Bullies and ProtectorsOctober 12, 2007
Did you ever get into a fight? Today on the broadcast, former "Christian nice guy" Paul Coughlin, author of the book "No More Jellyfish, Chickens, or Wimps," talks to Dennis Rainey about raising assertive kids.
Did you ever get into a fight? Today on the broadcast, former "Christian nice guy" Paul Coughlin, author of the book "No More Jellyfish, Chickens, or Wimps," talks to Dennis Rainey about raising assertive kids.
Bullies and Protectors
[audio clip from "A Christmas Story"]
Gover: Farkas! What a rotten name!
Narrator: In our world, you were either a bully, a toadie, or one of a nameless rabble of victims.
Bob: In real life, bullies can leave real scars or they can inspire nobility.
Man: When I was in fourth grade, there was this kid, Ben Jordan, and he sucker-punched me and gave me a black eye. So after that I started lifting weights and working out and ended up becoming one of the stronger kids in school.
So, years later, in high school, there was this bully picking on this younger kid, and he was in the middle of his backswing, and I came up behind him, and I grabbed his fist, and said, "I don't think so." And, after that, no one ever tried to pick a fight with me again.
Bob: This is FamilyLife Today for Friday, October 12th. Our host is the president of FamilyLife, Dennis Rainey, and I'm Bob Lepine. We're going to talk about bullies today and about what we can do, as parents, to help our children know how to respond. Stay with us.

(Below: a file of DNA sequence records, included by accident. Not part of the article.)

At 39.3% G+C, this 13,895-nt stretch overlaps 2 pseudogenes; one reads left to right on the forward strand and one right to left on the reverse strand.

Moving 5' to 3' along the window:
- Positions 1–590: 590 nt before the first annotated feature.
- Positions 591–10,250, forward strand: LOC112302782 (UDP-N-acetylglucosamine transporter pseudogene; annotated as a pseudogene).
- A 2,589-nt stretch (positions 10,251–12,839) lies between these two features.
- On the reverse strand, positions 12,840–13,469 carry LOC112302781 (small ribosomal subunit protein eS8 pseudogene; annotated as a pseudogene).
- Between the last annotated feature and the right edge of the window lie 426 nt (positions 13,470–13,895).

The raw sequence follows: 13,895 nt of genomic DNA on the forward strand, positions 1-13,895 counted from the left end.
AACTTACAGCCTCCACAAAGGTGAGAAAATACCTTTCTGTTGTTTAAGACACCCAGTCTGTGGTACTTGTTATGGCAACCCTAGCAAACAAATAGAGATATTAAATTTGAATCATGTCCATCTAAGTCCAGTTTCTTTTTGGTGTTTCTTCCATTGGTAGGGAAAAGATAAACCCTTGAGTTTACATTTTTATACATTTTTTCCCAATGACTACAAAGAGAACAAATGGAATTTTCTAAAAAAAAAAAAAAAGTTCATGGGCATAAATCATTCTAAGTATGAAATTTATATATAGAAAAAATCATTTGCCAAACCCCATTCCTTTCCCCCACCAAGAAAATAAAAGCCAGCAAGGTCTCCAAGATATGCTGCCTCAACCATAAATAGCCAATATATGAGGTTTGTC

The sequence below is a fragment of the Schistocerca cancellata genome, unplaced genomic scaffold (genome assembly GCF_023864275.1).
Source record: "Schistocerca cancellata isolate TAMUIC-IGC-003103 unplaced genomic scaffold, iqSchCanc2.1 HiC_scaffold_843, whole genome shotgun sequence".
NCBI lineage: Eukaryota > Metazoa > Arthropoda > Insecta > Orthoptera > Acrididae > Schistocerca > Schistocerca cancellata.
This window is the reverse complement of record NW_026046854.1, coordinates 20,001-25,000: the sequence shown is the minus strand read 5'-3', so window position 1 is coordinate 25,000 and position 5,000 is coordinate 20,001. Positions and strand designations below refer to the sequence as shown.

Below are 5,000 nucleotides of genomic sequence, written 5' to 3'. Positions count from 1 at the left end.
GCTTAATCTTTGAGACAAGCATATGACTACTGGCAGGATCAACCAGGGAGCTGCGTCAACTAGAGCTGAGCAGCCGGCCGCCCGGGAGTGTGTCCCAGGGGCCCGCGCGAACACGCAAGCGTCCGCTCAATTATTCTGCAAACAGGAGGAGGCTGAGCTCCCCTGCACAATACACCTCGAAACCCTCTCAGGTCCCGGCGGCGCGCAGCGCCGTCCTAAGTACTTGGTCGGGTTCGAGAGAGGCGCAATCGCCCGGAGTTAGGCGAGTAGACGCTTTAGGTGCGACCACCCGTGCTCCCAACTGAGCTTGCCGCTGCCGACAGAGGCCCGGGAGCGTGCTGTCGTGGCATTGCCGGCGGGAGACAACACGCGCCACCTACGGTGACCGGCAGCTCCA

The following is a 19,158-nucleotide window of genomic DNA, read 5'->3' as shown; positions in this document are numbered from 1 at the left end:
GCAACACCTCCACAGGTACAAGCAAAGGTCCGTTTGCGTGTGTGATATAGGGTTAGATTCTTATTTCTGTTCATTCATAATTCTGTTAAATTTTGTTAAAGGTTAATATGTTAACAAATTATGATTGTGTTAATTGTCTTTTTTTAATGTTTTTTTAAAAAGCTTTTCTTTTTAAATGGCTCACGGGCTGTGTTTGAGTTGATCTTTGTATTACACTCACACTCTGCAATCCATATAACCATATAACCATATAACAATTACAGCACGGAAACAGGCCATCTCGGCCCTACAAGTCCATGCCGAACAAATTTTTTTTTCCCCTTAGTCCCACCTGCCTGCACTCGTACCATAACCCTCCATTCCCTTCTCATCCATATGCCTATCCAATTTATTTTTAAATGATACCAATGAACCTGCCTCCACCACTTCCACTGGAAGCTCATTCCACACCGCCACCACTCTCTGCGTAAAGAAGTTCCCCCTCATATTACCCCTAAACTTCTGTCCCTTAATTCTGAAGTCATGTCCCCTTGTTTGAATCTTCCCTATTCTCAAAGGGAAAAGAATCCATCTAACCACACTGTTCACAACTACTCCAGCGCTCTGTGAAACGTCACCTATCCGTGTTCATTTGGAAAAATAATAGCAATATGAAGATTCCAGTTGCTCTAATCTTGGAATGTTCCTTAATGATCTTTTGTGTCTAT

[clip from "A Christmas Story"]
And welcome to FamilyLife Today, thanks for joining us on the Friday edition. Did you ever get in a fight on the school playground?
Dennis: No, but walking home from school one day, I'll never forget Mark and Teddy, they caught me at the corner of Adams and – I forget the other street …
Bob: Two of them?
Dennis: Yeah, and they tried to make me eat a dead sparrow.
Bob: Really? How old were you?
Dennis: My best guess is that I was eight, maybe nine years of age.
Bob: And were they older than you?
Dennis: One of them was.
Bob: Bigger than you?
Dennis: Both of them were.
Bob: So – how was the sparrow?
Dennis: They didn't achieve their objective, but what did happen is I had an experience with bullies.
Dennis: Yup, and as a result, I've had a heart for Christian families to train their sons, especially, but their daughters, also, in terms of being wise about knowing how to protect themselves.
Bob: You're talking about not being a bully but also not backing down from one.
Dennis: Absolutely, knowing what to do when a bully tries to intimidate you, take advantage of you, terrorize you, because there are bullies in this culture today.